Iowa State University

www.croptesting.iastate.edu/soybeans/reports.php

Includes non-GMOs

University of Wisconsin

soybean.uwex.edu/soytrials/printable/index.cfm

Includes non-GMO varieties and some organic on-farm trials

University of Illinois

vt.cropsci.illinois.edu/soybean.html

Includes non-GMOs

South Dakota State University

plantsci.sdstate.edu/rowcrops/soybean/index.cfm

Includes non-GMOs

North Dakota State University

www.ag.ndsu.edu/varietytrials/soybean

Includes non-GMOs and specialty varieties


Disease resistance

Several soybean diseases including soybean cyst nematode (SCN), sudden death syndrome (SDS), brown stem rot (BSR), iron deficiency chlorosis (IDC), and Phytophthora root/stem rot can seriously reduce soybean yield in the Upper Midwest. Many varieties have good resistance or tolerance to these diseases, and selection for both yield and resistance to known problematic diseases are important criteria for soybean selection. Variety trials often report information on disease resistance.

Other traits

Grain composition, plant height, lodging, and other special use characteristics such as size and color are additional traits the grower will need to consider in selecting a variety.

Oil, protein, and amino acid concentration are among the grain composition traits that need to be determined. The potential for lodging is enhanced with soybeans of taller heights. Lodging increases risk for preharvest losses and makes harvest more difficult. Some food-grade varieties are more susceptible to lodging. The table below shows organic soybean variety trial in Clay County, MN, 2003 (adapted from Kandel and Porter, 2004). Natto types like ‘Nornatto’ and ‘Nannonatto’ generally had lower yields and higher lodging.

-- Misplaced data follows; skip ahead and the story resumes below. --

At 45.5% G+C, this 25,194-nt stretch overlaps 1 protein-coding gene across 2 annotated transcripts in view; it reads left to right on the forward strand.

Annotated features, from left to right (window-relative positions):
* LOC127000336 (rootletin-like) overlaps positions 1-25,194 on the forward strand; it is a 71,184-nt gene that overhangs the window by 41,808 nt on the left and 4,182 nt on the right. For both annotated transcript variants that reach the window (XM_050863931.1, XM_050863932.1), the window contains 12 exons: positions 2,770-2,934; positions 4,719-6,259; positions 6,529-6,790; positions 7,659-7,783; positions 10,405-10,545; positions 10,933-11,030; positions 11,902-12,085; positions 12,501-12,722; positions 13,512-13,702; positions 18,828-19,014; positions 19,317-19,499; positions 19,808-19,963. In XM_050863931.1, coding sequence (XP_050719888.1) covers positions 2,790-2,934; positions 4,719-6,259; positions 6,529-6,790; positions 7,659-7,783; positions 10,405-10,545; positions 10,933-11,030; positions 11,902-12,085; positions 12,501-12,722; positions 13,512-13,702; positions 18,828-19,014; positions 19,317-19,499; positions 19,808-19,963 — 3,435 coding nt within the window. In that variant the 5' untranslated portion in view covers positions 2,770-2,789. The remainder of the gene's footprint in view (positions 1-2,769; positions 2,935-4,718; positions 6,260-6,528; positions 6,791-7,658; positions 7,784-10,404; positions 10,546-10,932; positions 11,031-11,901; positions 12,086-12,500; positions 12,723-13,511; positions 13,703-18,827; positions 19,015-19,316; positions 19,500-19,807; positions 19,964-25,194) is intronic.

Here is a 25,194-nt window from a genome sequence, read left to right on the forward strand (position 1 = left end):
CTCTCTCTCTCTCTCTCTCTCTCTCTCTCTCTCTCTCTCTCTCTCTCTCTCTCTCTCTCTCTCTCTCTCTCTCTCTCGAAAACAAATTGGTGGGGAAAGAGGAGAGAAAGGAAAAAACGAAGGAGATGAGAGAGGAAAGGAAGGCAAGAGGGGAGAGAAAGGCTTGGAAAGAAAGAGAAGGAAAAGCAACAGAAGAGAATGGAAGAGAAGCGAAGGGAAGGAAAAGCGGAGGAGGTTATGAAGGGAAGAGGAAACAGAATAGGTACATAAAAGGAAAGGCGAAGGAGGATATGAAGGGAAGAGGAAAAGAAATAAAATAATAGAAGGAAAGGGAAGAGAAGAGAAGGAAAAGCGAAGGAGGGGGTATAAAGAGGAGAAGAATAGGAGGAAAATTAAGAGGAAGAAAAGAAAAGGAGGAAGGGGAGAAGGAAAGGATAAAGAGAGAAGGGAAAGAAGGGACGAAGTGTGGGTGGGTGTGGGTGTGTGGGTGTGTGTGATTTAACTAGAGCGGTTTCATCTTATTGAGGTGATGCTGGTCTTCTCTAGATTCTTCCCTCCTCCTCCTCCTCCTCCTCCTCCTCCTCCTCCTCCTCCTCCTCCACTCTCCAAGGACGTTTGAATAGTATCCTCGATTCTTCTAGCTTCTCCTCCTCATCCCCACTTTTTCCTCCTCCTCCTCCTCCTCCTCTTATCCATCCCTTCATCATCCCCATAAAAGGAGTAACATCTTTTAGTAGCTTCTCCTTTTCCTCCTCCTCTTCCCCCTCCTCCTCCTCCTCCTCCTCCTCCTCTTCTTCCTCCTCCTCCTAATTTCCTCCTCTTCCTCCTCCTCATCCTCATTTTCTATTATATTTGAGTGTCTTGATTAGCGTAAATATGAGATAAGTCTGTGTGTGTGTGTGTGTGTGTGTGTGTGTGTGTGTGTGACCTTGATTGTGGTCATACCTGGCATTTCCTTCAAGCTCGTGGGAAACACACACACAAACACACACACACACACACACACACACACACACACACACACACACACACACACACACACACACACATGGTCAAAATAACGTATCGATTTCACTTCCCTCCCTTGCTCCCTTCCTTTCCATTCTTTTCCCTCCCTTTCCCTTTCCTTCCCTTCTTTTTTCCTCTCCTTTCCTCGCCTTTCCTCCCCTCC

Variety

Yield (bu/a)

Lodging (1-6)*

Atwood

31.9

1.0

S 08-80

31.6

1.0

Surge

31.3

1.0

Minori

30.4

1.5

Panther

29.9

1.0

Nornatto

27.6

4.0

Bravado

23.8

2.0

Nannonatto

23.6

4.0

Colibri

22.7

2.0

* Lodging score; 1 = no lodging, 3 = some lodging, and 6 = significant lodging.


A producer’s market or contract will also affect which variety is used. Most food-grade soybeans are grown under contract and may have special requirements such as grain characteristics or storage practices. Seed costs for food-grade soybean may be higher and yields can sometimes be lower, but they may also have higher premiums.

Producer tips

An organic producer from Lac Qui Parle County says these are the things he considers in order of importance when choosing a soybean variety: 1. Maturity date 2. Ability to canopy 3. Emergence 4. Competitiveness 5. Height

Many Minnesota organic soybean growers from the Southern Zone choose varieties with relative maturities in the range of 1.2 to 1.4.

Soybean breeding at the University of Minnesota